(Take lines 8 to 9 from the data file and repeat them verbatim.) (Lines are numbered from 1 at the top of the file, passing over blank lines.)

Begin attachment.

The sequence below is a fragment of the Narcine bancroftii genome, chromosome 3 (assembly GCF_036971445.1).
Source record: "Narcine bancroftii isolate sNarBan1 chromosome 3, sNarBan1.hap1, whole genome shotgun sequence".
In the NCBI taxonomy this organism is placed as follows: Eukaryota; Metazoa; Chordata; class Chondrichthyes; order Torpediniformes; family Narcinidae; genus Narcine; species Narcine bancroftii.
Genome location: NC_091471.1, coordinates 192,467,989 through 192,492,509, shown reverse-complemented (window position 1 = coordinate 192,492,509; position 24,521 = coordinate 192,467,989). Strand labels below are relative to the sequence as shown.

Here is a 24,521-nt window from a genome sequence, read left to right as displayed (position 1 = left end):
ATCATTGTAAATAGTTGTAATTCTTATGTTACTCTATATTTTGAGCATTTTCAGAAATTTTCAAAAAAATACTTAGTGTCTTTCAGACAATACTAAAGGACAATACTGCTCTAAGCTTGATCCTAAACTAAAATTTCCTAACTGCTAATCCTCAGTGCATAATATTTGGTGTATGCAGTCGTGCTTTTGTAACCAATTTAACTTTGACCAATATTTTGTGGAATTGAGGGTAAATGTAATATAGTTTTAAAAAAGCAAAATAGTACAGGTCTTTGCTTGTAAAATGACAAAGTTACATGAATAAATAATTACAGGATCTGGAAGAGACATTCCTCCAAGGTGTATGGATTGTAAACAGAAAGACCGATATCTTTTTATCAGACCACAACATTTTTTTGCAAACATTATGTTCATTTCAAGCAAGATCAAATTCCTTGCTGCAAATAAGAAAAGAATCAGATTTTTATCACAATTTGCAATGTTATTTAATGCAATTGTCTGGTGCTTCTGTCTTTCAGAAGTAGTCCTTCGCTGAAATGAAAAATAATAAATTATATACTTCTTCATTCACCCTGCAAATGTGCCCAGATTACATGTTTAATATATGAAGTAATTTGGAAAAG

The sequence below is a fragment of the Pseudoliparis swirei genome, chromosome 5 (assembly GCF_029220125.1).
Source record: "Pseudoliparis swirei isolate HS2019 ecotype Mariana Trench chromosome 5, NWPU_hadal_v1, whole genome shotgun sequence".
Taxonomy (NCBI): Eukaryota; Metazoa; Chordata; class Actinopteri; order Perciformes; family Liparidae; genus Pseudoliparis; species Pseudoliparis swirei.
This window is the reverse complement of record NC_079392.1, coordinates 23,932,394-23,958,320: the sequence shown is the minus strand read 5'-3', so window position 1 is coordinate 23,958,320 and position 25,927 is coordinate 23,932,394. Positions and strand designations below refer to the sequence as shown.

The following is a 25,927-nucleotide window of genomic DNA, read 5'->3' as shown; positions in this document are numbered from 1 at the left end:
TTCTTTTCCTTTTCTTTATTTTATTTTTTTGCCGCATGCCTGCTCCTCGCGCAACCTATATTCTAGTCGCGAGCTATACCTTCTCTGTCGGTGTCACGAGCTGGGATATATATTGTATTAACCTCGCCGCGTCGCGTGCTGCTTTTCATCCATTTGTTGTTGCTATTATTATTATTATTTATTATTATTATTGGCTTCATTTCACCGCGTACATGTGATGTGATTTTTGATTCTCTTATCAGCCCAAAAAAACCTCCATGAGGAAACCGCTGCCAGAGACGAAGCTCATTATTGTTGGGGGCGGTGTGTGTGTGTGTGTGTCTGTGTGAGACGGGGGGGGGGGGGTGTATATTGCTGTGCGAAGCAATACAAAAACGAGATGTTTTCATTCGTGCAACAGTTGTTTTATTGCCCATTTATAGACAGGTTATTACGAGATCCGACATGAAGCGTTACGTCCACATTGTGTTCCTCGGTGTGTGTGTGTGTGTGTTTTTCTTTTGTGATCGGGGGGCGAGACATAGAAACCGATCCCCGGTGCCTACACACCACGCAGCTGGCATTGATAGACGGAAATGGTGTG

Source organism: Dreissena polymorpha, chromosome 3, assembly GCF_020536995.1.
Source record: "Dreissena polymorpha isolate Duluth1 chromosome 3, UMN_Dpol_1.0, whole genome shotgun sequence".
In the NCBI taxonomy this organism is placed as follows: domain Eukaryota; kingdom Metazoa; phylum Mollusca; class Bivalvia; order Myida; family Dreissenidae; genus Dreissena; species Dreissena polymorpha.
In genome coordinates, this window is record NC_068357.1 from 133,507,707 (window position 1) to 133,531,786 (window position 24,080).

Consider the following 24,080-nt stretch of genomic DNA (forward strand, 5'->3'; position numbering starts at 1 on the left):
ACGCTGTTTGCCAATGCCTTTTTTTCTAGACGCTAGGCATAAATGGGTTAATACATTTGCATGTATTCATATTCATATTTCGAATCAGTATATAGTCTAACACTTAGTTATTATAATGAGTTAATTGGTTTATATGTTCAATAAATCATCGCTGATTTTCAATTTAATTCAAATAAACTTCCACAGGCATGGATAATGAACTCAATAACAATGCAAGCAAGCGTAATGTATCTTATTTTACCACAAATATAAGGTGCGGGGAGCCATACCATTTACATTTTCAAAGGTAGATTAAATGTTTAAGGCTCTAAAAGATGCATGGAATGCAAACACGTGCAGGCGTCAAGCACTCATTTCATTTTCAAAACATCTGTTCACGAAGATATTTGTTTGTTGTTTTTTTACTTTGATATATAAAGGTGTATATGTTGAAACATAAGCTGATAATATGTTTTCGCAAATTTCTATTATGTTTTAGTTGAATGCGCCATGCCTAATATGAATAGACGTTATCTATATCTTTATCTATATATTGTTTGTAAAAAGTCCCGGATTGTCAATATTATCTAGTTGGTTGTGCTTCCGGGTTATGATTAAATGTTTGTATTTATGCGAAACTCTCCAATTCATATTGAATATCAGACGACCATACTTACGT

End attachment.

Source record: "Pseudoliparis swirei isolate HS2019 ecotype Mariana Trench chromosome 5, NWPU_hadal_v1, whole genome shotgun sequence".
Taxonomy (NCBI): Eukaryota; Metazoa; Chordata; class Actinopteri; order Perciformes; family Liparidae; genus Pseudoliparis; species Pseudoliparis swirei.